Clare has demonstrated a habit of pouring out the angst only to mop it up in an overly-rosy conclusion, and there’s no difference here. I imagine that fans will be divided on this point, particularly in regards to the fate of one of the protagonists. However, I do think there might be something to be said for happy endings in a YA market saturated by downers. Of the popular YA lit I’ve encountered in the past couple years, I think the most upbeat ending could at best be described as “bittersweet.” Ultimately, my eye-rolling at the ending was paired with an understanding that, in a classically escapist genre, sometimes young readers could use a break from the gloom and doom.

I may have purchased City of Heavenly Fire out of my begrudging loyalty to Cassandra Clare and the fact that I had a six hour flight ahead of me, but I can’t stress enough how pleasantly this book surprised me. Whether it was my low expectations after the underwhelming CoFA and CoLS, or the fact that Cassie never fails to deliver on writing my favorite brand of sassy one-liners, I devoured this one. A satisfying end to uneven but fun series. Ave atque vale, TMI.

Tuesday, January 28, 2014


I have a (somewhat-self-imposed) April 1st draft deadline, so I'm currently immersed in a writerly fog. I've just hit that point where I'm starting to feel fully enveloped in my characters and story. It's a wonderful and terrifying moment. On the one hand, I just want to hole up in my writing cave and bang away at the keyboard; but on the other, I'm feeling preemptively guilty about all the people and things I will inevitably blow off over the next couple months in favor of hangin' with my imaginary friends. Flipping this switch on and off is a personal struggle. Once I settle myself into the world of my novel, I hit a remarkably productive writing groove that makes it difficult to pull myself back to the real world. This, I think, is the real reason why I needed this year to focus solely on writing. I need to bring myself to this place in order to create good work, but lord knows I'm not getting anything else done while I'm here!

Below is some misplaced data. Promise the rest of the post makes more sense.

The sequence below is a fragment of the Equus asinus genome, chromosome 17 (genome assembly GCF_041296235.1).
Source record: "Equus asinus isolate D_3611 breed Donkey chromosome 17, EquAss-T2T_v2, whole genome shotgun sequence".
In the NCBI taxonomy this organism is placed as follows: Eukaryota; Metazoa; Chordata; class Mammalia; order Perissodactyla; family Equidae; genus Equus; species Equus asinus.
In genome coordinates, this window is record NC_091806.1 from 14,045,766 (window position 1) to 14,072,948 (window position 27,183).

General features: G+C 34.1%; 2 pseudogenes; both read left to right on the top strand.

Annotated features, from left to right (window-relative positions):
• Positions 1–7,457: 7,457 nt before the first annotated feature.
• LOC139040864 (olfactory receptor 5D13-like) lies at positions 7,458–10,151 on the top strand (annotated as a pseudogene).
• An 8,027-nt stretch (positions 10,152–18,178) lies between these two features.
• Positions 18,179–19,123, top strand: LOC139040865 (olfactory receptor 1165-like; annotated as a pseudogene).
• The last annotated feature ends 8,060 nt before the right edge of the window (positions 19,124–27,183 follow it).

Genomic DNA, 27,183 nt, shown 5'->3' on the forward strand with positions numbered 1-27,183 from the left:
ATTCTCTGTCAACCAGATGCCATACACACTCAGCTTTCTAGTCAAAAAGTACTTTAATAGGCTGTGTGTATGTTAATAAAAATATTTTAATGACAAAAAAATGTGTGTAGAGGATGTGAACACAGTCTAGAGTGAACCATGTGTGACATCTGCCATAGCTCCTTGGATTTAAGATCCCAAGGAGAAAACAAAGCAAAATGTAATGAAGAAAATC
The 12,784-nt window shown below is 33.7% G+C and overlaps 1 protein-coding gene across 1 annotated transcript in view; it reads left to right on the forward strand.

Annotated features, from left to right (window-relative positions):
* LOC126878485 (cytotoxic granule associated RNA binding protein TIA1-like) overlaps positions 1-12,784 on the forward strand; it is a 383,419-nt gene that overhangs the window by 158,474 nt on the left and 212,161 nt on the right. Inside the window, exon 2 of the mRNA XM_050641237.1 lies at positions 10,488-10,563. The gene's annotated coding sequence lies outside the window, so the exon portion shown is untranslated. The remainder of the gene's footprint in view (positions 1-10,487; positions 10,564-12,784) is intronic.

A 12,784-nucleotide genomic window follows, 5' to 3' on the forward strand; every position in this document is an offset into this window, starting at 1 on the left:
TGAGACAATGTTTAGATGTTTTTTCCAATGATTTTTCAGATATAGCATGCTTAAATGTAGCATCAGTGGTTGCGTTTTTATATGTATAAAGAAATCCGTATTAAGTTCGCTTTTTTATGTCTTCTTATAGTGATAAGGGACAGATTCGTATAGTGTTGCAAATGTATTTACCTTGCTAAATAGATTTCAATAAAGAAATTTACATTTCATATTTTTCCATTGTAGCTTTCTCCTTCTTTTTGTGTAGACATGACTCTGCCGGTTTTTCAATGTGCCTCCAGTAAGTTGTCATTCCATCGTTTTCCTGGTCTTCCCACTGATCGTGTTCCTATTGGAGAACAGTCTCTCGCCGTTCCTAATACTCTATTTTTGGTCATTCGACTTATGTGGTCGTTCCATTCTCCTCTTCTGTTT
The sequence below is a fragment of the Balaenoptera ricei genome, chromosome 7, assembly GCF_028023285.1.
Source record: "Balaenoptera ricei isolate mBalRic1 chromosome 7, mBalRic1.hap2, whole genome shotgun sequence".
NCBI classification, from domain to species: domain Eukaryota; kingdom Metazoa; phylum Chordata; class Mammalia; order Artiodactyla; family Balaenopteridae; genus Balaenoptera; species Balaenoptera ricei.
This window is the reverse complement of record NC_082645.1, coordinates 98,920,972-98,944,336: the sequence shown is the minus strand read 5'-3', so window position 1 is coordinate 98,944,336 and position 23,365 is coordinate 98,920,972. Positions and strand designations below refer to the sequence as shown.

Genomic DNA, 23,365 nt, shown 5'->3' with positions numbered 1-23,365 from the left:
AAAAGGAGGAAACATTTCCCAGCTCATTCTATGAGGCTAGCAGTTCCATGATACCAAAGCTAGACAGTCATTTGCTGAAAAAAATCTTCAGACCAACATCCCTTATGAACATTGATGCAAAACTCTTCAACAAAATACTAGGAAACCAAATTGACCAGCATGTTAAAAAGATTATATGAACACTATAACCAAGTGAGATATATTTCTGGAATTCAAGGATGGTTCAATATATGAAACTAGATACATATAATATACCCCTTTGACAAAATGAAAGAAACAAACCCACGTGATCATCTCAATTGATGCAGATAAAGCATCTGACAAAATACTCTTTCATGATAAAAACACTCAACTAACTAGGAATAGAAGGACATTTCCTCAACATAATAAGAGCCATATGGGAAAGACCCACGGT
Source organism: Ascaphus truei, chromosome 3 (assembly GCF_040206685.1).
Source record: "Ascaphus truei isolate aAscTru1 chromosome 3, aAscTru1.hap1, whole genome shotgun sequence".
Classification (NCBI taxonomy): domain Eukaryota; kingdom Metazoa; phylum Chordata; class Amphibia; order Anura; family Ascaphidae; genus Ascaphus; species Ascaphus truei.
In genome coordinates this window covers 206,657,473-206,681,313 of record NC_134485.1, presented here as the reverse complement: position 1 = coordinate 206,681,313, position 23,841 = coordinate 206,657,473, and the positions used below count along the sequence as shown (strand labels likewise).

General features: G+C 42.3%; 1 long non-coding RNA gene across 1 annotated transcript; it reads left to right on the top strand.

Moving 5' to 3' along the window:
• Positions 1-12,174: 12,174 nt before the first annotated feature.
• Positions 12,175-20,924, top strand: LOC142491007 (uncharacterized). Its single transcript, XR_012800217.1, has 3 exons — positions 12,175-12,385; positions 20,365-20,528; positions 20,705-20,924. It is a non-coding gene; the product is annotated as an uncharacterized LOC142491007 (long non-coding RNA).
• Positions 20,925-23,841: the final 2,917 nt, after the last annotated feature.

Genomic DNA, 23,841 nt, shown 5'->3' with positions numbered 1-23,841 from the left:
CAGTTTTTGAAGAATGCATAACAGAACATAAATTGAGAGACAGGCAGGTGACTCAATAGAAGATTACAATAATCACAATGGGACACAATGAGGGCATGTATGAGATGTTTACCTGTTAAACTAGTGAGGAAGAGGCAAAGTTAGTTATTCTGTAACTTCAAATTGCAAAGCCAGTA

I am keeping up with my reading, though any reviews will be indefinitely delayed due to my writing frenzy. Perhaps in April? There are a few half-written reviews in my drafts folder from the tail end of 2013, and I'll have some more to add for the new year. So far, 2014 has included a quick and enthusiastic reading of Hugh Howey's Wool Omnibus, and about a third of Susanna Kearsley's The Winter Sea.

Speaking of reading...I just sent out my first "teaser" for the novel to be beta read! It's only the first couple pages, and I only sent it to my mom; but this is the first glimpse anyone else will have of what I've been working on, and I'm excited to finally get a little feedback. Writing in a vacuum is incredibly weird and frustrating. However, I've been hesitant to share anything besides a full draft for fear of ruining the magic of reading the complete story, as it's meant to be read. I don't want to spoil any surprises. This particular selection is about as spoiler-free as possible, though, so I'm hoping to make my mom happy and get a little positive feedback to cheer me on.

As Chuck would say,

...but also awesome. =)

Monday, January 6, 2014

New Year, New Goal

Happy New Year!

The past couple months have been a whirlwind of traveling and hosting. I feel incredibly lucky to have been able to spend the holidays with so many people I love.